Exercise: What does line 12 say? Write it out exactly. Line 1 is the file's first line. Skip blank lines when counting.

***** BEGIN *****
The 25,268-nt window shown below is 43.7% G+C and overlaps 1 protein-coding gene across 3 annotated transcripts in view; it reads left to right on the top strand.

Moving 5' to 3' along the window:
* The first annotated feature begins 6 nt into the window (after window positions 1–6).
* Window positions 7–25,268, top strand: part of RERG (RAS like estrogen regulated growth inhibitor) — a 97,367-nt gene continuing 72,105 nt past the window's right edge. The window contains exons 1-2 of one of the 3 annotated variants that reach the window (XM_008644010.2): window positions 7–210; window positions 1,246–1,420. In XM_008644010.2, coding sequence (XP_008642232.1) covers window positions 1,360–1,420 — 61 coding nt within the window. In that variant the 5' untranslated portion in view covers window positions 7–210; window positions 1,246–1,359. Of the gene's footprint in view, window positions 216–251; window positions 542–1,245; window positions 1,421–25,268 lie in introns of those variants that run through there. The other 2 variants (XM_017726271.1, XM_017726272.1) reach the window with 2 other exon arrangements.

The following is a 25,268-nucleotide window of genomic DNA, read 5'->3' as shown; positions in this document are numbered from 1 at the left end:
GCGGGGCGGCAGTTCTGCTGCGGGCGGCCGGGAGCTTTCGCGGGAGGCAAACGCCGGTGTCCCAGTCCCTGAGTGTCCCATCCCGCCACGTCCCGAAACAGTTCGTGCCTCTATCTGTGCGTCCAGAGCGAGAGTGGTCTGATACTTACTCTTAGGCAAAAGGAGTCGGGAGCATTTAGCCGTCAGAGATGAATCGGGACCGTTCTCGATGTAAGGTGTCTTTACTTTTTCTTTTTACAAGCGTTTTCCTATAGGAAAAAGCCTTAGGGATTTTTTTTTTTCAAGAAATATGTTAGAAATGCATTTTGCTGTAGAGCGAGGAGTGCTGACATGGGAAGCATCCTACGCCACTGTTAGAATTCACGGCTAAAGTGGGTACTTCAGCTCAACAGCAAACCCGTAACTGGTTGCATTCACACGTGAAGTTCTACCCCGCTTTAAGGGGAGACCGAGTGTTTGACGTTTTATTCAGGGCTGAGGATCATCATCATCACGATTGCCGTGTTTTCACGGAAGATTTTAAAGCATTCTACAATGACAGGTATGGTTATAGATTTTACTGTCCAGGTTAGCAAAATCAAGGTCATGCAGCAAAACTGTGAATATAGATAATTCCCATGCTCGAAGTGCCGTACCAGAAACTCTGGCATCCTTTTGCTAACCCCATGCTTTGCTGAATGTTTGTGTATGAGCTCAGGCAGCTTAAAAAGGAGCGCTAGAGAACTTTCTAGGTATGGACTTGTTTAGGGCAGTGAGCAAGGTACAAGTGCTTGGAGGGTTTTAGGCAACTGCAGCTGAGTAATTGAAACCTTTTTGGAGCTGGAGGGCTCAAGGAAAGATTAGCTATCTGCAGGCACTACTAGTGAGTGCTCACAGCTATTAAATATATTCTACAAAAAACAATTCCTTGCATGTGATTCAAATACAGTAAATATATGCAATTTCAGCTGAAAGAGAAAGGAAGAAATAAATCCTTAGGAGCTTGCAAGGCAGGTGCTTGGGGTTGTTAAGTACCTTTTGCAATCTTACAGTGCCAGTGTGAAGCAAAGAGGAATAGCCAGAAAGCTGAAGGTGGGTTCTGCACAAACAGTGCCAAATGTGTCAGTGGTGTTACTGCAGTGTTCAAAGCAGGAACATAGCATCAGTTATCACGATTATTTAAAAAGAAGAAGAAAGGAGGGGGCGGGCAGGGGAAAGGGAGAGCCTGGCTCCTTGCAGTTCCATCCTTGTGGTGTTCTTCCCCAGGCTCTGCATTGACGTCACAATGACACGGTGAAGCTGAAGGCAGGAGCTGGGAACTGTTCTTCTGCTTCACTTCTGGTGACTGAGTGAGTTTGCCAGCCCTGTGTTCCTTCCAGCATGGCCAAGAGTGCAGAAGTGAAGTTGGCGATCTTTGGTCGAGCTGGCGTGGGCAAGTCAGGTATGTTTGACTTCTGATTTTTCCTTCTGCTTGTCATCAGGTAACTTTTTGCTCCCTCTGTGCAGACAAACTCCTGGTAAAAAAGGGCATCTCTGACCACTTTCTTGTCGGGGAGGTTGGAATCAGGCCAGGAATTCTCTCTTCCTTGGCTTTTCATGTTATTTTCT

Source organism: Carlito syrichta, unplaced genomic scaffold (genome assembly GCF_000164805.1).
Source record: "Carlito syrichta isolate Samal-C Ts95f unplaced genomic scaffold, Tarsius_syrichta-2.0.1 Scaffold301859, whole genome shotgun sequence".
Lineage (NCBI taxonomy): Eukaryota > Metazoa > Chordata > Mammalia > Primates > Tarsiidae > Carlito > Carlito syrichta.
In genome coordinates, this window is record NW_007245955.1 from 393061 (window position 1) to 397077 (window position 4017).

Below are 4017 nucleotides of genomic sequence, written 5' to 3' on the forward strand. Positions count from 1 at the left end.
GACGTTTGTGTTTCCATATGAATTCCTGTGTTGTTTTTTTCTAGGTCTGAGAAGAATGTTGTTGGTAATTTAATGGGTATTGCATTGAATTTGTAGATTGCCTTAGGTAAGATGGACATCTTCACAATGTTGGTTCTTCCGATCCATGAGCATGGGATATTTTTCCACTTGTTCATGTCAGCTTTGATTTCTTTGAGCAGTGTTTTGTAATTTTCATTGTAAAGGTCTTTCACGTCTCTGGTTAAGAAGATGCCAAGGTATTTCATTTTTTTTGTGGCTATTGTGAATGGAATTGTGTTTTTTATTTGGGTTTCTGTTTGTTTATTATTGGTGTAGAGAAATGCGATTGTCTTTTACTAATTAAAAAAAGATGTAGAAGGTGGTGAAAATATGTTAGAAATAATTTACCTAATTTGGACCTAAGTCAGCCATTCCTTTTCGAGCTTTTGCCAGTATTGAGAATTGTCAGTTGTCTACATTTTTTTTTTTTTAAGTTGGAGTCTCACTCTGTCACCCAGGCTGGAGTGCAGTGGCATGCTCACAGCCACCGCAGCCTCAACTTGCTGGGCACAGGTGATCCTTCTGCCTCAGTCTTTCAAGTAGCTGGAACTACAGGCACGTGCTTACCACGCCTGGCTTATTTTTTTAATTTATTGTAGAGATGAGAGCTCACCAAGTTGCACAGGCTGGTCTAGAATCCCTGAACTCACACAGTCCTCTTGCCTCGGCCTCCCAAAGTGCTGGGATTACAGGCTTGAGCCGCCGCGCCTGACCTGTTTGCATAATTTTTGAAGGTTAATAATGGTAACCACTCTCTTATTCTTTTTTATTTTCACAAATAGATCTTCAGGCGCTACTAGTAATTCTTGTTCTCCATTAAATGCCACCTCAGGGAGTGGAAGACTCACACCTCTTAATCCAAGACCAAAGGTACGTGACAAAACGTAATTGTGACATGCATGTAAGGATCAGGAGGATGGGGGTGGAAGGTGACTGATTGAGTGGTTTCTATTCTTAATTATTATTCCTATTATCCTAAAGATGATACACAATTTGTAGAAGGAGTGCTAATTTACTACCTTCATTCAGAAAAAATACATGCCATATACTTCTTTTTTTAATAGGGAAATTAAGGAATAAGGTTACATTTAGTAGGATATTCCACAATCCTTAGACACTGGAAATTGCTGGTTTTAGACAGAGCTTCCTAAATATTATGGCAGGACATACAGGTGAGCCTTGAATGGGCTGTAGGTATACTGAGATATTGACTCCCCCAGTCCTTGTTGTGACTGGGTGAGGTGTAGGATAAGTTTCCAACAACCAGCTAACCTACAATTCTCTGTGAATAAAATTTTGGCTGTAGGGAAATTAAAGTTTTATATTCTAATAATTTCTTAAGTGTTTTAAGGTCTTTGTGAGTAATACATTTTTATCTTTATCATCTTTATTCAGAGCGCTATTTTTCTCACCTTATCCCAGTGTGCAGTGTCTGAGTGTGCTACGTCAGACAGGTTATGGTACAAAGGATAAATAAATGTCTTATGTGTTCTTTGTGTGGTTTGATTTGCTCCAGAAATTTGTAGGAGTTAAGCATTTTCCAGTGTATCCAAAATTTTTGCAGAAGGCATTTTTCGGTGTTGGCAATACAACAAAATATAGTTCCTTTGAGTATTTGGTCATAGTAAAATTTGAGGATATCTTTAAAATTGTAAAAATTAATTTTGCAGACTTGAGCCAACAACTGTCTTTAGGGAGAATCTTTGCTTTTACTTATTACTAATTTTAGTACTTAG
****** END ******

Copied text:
GACGTTTGTGTTTCCATATGAATTCCTGTGTTGTTTTTTTCTAGGTCTGAGAAGAATGTTGTTGGTAATTTAATGGGTATTGCATTGAATTTGTAGATTGCCTTAGGTAAGATGGACATCTTCACAATGTTGGTTCTTCCGATCCATGAGCATGGGATATTTTTCCACTTGTTCATGTCAGCTTTGATTTCTTTGAGCAGTGTTTTGTAATTTTCATTGTAAAGGTCTTTCACGTCTCTGGTTAAGAAGATGCCAAGGTATTTCATTTTTTTTGTGGCTATTGTGAATGGAATTGTGTTTTTTATTTGGGTTTCTGTTTGTTTATTATTGGTGTAGAGAAATGCGATTGTCTTTTACTAATTAAAAAAAGATGTAGAAGGTGGTGAAAATATGTTAGAAATAATTTACCTAATTTGGACCTAAGTCAGCCATTCCTTTTCGAGCTTTTGCCAGTATTGAGAATTGTCAGTTGTCTACATTTTTTTTTTTTTAAGTTGGAGTCTCACTCTGTCACCCAGGCTGGAGTGCAGTGGCATGCTCACAGCCACCGCAGCCTCAACTTGCTGGGCACAGGTGATCCTTCTGCCTCAGTCTTTCAAGTAGCTGGAACTACAGGCACGTGCTTACCACGCCTGGCTTATTTTTTTAATTTATTGTAGAGATGAGAGCTCACCAAGTTGCACAGGCTGGTCTAGAATCCCTGAACTCACACAGTCCTCTTGCCTCGGCCTCCCAAAGTGCTGGGATTACAGGCTTGAGCCGCCGCGCCTGACCTGTTTGCATAATTTTTGAAGGTTAATAATGGTAACCACTCTCTTATTCTTTTTTATTTTCACAAATAGATCTTCAGGCGCTACTAGTAATTCTTGTTCTCCATTAAATGCCACCTCAGGGAGTGGAAGACTCACACCTCTTAATCCAAGACCAAAGGTACGTGACAAAACGTAATTGTGACATGCATGTAAGGATCAGGAGGATGGGGGTGGAAGGTGACTGATTGAGTGGTTTCTATTCTTAATTATTATTCCTATTATCCTAAAGATGATACACAATTTGTAGAAGGAGTGCTAATTTACTACCTTCATTCAGAAAAAATACATGCCATATACTTCTTTTTTTAATAGGGAAATTAAGGAATAAGGTTACATTTAGTAGGATATTCCACAATCCTTAGACACTGGAAATTGCTGGTTTTAGACAGAGCTTCCTAAATATTATGGCAGGACATACAGGTGAGCCTTGAATGGGCTGTAGGTATACTGAGATATTGACTCCCCCAGTCCTTGTTGTGACTGGGTGAGGTGTAGGATAAGTTTCCAACAACCAGCTAACCTACAATTCTCTGTGAATAAAATTTTGGCTGTAGGGAAATTAAAGTTTTATATTCTAATAATTTCTTAAGTGTTTTAAGGTCTTTGTGAGTAATACATTTTTATCTTTATCATCTTTATTCAGAGCGCTATTTTTCTCACCTTATCCCAGTGTGCAGTGTCTGAGTGTGCTACGTCAGACAGGTTATGGTACAAAGGATAAATAAATGTCTTATGTGTTCTTTGTGTGGTTTGATTTGCTCCAGAAATTTGTAGGAGTTAAGCATTTTCCAGTGTATCCAAAATTTTTGCAGAAGGCATTTTTCGGTGTTGGCAATACAACAAAATATAGTTCCTTTGAGTATTTGGTCATAGTAAAATTTGAGGATATCTTTAAAATTGTAAAAATTAATTTTGCAGACTTGAGCCAACAACTGTCTTTAGGGAGAATCTTTGCTTTTACTTATTACTAATTTTAGTACTTAG